Received 7 May 2009 | Accepted 8 August 2009 | Published 15 August 2009
Tais Hitomi Wakamatsu,1,2 Naoko Okada,1 Takashi Kojima,1,2 Yukihiro Matsumoto,2 Osama M.A. Ibrahim,1,2 Murat Dogru,2,3 Enrique Sato Adan,2 Kazumi Fukagawa,1 Chikako Katakami,4 Kazuo Tsubota,1 Jun Shimazaki,3 Hiroshi Fujishima5
1Department of Ophthalmology, Keio University School of Medicine, Tokyo, Japan; 2Johnson & Johnson Ocular Surface and Visual Optics Department, Keio University School of Medicine, Tokyo, Japan; 3Department of Ophthalmology, Tokyo Dental College, Chiba, Japan; 4Department of Ophthalmology, Kobe Kaisei Hospital, Kobe, Japan; 5Department of Ophthalmology, International University of Welfare Mita Hospital, Tokyo, Japan
Correspondence to: Dr. Murat Dogru, J&J Department of Ocular Surface and Visual Optics, Keio University School of Medicine, Shinanomachi 35, Shinjuku-ku, Tokyo 160-8582, Japan; Phone: 81-3-5363-2012; FAX: 81-3-5363-3087; email: email@example.com
Purpose: To elucidate the status of the conjunctival inflammation in atopic keratoconjunctivitis (AKC) using laser scanning confocal microscopy and compare the relevant findings with conjunctival brush cytology in a prospective controlled study.
Methods: Twenty eyes from 20 AKC patients as well as 16 eyes from 16 age and sex matched normal subjects were studied. The subjects underwent tear film break-up time (BUT), fluorescein and Rose Bengal staining of the ocular surface, conjunctival confocal microscopy, Schirmer test, and brush cytology. Brush cytology specimens and in vivo confocal microscopy scans underwent evaluation for inflammatory cell densities.
Results: Brush cytology specimens and in vivo confocal microscopy scans from AKC patients revealed significantly higher numbers of inflammatory cells (p<0.05). Conjunctival inflammatory cell density showed a negative correlation with tear stability and a positive correlation with vital staining scores and conjunctival injection grades. The extent of conjunctival inflammation assessed by in vivo confocal microscopy showed a strong positive linear correlation with the inflammation status evaluated by brush cytology. The corneal inflammatory cell density assessed by in vivo confocal microscopy showed a significant negative correlation with tear stability and a positive linear correlation with corneal fluorescein staining.
Conclusions: Confocal scanning laser microscopy is an efficient, noninvasive, and a promising tool for the quantitative assessment of conjunctival inflammation, a parameter of this new technology which correlated well with subjective and objective ocular surface clinical findings.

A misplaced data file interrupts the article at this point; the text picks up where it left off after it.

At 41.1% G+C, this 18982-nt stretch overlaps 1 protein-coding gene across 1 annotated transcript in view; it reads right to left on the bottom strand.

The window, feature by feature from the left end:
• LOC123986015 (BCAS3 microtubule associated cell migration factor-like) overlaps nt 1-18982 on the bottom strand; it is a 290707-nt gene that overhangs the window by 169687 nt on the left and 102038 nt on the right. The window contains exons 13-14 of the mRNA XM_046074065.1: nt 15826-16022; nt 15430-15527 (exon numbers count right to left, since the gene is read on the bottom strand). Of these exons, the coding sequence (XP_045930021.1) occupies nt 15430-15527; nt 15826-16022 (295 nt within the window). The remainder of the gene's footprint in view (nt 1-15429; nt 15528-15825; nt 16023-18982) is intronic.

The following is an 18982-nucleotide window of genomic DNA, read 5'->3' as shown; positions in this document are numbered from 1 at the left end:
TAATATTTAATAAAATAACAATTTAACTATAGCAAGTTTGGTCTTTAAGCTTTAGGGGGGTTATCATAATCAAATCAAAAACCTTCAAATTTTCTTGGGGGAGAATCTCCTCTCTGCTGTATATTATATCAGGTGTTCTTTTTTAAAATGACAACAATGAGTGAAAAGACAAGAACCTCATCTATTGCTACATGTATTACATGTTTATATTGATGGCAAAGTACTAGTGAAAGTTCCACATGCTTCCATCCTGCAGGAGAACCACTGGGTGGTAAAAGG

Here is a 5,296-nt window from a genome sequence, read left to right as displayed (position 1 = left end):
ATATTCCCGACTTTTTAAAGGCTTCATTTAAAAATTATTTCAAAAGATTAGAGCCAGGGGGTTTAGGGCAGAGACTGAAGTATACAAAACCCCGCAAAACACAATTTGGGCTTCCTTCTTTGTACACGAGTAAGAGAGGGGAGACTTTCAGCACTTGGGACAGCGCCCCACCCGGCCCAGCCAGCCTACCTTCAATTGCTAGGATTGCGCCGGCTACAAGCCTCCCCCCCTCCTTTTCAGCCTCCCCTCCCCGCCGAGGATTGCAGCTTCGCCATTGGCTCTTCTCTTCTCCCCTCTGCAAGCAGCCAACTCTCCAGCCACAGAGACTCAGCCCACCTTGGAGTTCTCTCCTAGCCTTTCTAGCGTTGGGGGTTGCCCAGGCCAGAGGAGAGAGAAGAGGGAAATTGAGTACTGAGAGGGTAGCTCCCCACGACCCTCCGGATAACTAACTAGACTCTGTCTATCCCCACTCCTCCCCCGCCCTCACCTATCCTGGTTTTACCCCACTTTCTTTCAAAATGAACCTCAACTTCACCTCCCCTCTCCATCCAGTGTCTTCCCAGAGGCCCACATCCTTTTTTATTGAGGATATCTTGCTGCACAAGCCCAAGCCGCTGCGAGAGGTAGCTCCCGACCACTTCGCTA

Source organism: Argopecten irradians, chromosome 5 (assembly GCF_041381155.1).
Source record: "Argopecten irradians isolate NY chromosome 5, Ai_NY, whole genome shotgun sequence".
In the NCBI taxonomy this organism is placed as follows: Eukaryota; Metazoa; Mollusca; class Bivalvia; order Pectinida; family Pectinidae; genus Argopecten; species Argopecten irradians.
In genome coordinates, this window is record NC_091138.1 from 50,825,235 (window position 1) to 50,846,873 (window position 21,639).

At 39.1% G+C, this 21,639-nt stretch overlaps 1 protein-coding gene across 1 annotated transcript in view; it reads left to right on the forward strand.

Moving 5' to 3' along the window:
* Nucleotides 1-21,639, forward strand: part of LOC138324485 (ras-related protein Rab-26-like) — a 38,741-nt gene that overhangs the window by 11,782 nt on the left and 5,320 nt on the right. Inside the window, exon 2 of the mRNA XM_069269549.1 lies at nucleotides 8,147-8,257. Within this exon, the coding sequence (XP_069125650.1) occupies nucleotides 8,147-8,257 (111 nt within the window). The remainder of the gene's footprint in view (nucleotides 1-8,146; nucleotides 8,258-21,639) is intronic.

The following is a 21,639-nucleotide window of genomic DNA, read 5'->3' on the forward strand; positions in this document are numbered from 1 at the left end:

Atopic diseases constitute an important public health problem in many societies. A community based sample of 8,206 adults aged 27–56 years, in 25 European centers showed higher prevalences in Scandinavia and UK with intermediate figures in western Europe . Recent studies report the lifetime prevalence rates for the atopic diseases in children and adolescents as between 24%–45% .
Atopic keratoconjunctivitis (AKC) is a bilateral chronic hypersensitivity disease of the ocular surface associated with systemic atopic dermatitis (AD). The ocular inflammatory process and release of allergic mediators onto the ocular surface and tear film are thought to be responsible for a wide range of clinical corneal and conjunctival manifestations including superficial punctate keratitis, macroerosions, corneal ulceration, plaque formation, dry eyes, corneal neovascularization, lipid infiltration, conjunctival papillary hypertrophy, cicatrization, and symblepharon [3,4].
It is important to be able to assess and quantify the conjunctival inflammatory status in AKC for diagnostic reasons and to observe effects of treatment. Current methods which are available to diagnose and evaluate the ocular surface inflammation status include clinical assessment and grading of conjunctival injection by slit lamp microscopy, determination of tear inflammatory cytokines by ELISA, flow cytometry, conjunctival brush cytology, and biopsy [5-13]. Brush cytology is a useful but an invasive diagnostic method for quantitative determination of conjunctival inflammatory cell numbers in patients with ocular allergies.
Confocal microscopy is a new emerging non-invasive technology which is useful as a supplementary diagnostic tool for the in vivo assessment of the histopathology of many ocular surface diseases and anterior-segment disorders including the in-vivo examination of the bulbar and palpebral conjunctiva [14-20]. Confocal scanning laser microscopy was reported to be an efficient tool for the quantitative assessment of conjunctival inflammation, and evaluation of pathological alterations in the papillary lesions and their relation with the ocular surface disease in patients with AKC .
In this study, we evaluated the conjunctival inflammation and ocular surface status in AKC by confocal microscopy and brush cytology and compared the results with those of healthy control subjects. We also investigated the correlation of inflammatory cell numbers between the two techniques and studied the relationship of conjunctival inflammatory status to the clinical ocular surface findings and tear functions assessed both by confocal microscopy and brush cytology.